Of course such an opinion seems suspiciously similar to remarks made by the missionaries themselves about the Congolese (which partly causes them) but this does not mean they should not be mentioned. Nor should they necessarily be attacked with moral judgements but, on the other hand, they should be interpreted. In the first instance it is of course only human to distance oneself in one way or another from events that happened in other places at other times. We must, of course, avoid falling into an a-historical position but the reaction itself is not an historical aberration, in the sense of ‘very wrong at the time’. After all, in the same way the ideas of the missionaries are not to be considered as thoughts that ‘should not really have been thought’ and should have given rise to moral indignation. The foundations of the stance assumed in the colonial context are, after all, to be found in structures, positions and reactions in the home context of the colonisers. This can also be shown clearly in the context of the curricula. Read more

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When Congo Wants To Go To School – Educational Practices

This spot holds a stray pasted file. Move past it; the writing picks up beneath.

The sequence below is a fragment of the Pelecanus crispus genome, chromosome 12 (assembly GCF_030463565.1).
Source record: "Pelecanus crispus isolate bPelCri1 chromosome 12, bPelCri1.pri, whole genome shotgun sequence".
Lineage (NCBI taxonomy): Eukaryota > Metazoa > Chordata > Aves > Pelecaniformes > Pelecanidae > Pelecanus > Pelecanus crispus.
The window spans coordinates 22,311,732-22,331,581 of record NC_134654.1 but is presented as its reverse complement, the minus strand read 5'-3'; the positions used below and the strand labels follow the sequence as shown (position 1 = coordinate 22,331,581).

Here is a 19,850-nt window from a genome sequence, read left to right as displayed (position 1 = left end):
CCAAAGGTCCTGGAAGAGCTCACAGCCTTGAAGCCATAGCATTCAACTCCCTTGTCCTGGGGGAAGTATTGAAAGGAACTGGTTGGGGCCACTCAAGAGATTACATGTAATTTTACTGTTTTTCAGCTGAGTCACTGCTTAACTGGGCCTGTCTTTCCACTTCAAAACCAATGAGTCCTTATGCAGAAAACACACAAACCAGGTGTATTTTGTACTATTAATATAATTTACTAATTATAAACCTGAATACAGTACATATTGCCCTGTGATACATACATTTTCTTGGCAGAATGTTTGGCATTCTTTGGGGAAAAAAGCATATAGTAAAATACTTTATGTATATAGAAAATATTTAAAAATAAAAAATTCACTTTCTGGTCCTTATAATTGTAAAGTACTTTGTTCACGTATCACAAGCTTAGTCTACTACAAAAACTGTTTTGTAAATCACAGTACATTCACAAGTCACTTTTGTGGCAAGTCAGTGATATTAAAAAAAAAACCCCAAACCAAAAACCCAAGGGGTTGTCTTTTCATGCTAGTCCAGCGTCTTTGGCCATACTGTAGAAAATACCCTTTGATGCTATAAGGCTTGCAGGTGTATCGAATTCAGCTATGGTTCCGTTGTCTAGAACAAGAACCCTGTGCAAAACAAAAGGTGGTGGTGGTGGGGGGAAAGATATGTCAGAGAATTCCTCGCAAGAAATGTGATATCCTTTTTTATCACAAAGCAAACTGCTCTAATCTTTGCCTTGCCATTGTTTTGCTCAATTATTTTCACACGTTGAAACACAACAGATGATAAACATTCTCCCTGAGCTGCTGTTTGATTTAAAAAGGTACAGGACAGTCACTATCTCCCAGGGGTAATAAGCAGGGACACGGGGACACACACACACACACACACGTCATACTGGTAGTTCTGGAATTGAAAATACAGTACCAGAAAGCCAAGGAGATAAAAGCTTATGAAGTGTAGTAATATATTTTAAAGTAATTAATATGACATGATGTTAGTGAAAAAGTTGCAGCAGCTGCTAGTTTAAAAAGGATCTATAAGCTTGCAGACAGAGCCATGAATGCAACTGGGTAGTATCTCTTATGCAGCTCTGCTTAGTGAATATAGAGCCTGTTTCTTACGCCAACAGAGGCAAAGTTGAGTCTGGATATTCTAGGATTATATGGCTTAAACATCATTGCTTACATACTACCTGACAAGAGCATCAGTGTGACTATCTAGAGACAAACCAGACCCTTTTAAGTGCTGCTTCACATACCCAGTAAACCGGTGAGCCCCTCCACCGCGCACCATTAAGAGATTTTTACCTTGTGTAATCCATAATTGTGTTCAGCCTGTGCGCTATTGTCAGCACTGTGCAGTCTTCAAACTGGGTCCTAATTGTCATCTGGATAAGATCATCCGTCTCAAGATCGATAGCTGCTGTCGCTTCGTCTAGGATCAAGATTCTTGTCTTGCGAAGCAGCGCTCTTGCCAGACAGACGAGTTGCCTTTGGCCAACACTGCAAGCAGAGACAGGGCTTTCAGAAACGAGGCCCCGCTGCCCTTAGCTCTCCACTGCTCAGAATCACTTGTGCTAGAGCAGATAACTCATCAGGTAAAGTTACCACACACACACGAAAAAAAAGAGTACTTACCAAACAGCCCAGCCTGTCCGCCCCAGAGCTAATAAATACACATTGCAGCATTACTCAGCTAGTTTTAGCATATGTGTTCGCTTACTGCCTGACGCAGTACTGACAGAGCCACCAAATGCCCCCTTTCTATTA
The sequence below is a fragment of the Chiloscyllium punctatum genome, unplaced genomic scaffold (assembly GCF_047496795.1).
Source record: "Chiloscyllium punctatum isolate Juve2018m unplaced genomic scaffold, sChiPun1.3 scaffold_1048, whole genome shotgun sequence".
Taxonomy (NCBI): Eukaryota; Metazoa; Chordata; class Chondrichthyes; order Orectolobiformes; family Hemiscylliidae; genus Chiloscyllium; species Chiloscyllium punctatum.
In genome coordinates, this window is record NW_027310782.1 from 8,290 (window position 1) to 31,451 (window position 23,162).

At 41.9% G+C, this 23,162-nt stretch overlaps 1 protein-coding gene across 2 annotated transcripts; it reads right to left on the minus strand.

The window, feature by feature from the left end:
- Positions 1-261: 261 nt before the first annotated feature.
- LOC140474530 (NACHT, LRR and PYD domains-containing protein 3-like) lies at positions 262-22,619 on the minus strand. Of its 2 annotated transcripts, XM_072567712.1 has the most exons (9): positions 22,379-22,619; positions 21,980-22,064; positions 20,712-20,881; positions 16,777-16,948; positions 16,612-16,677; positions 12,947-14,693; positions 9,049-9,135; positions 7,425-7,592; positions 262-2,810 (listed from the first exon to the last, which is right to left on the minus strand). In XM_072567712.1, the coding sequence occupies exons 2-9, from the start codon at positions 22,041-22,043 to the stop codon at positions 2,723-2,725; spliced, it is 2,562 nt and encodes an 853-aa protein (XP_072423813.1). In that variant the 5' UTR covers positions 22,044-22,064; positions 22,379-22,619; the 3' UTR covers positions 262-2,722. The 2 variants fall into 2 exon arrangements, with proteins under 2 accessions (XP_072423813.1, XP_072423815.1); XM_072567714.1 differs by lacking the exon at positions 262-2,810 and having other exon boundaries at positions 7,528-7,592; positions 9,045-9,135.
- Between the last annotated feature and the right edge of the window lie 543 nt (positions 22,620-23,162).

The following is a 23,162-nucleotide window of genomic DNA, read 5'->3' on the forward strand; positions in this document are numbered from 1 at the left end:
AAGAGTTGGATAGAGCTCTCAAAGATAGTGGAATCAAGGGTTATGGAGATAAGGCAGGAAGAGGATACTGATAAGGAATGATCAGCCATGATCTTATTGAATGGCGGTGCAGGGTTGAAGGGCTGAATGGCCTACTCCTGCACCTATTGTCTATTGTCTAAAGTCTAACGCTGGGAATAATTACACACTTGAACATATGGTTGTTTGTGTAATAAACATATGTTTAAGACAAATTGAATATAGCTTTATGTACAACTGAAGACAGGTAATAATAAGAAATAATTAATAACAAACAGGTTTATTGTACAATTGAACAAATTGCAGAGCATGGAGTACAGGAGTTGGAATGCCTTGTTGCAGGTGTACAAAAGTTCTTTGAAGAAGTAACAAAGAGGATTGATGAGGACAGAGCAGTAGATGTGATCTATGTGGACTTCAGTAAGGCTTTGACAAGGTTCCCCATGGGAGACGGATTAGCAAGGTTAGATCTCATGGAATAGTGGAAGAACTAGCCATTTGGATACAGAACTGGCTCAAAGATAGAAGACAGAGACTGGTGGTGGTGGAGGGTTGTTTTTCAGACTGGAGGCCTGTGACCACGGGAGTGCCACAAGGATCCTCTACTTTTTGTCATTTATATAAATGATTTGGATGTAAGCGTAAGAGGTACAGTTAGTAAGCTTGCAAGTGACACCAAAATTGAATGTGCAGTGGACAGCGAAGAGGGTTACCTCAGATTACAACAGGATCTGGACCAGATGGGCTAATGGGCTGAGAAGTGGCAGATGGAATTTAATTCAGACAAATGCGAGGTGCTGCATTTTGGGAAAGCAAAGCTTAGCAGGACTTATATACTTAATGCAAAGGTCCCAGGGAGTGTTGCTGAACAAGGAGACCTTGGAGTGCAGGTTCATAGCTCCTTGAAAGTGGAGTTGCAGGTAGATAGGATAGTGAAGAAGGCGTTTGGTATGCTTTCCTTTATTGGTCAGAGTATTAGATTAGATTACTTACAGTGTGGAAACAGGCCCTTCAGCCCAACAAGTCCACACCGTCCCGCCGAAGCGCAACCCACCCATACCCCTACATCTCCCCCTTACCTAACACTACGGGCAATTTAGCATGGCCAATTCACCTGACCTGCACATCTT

0513BriffaertsIn this chapter the focus shifts slightly to didactic and educational practices, insofar as these can be known. This is used in the meaning of every day interaction between missionaries, moniteurs (teaching assistants) and pupils. The inspection reports give some insight here into what really happened, although in most cases from a distance. Although the reports and letters from inspectors may be said to be perfect examples of the normative, this does not mean that they make it possible to see clearly what practices were criticised and for which practices alternatives were offered. Two contrasts that were discussed earlier appear again and ‘mark’ distinctions between them. The first is the distinction between the centre and periphery, which, in this context coincides with the dichotomy mission school – rural school. In the previous chapters it was obvious that the material situation was very different depending on whether a school was situated at the central mission post school or a bush school. The second contrast between the two types of teachers, missionaries or moniteurs corresponds largely with the mission school – rural school situation. These distinctions are, in fact, situated almost entirely within the context of the central mission school, considering that, almost by definition, no missionaries taught in rural schools.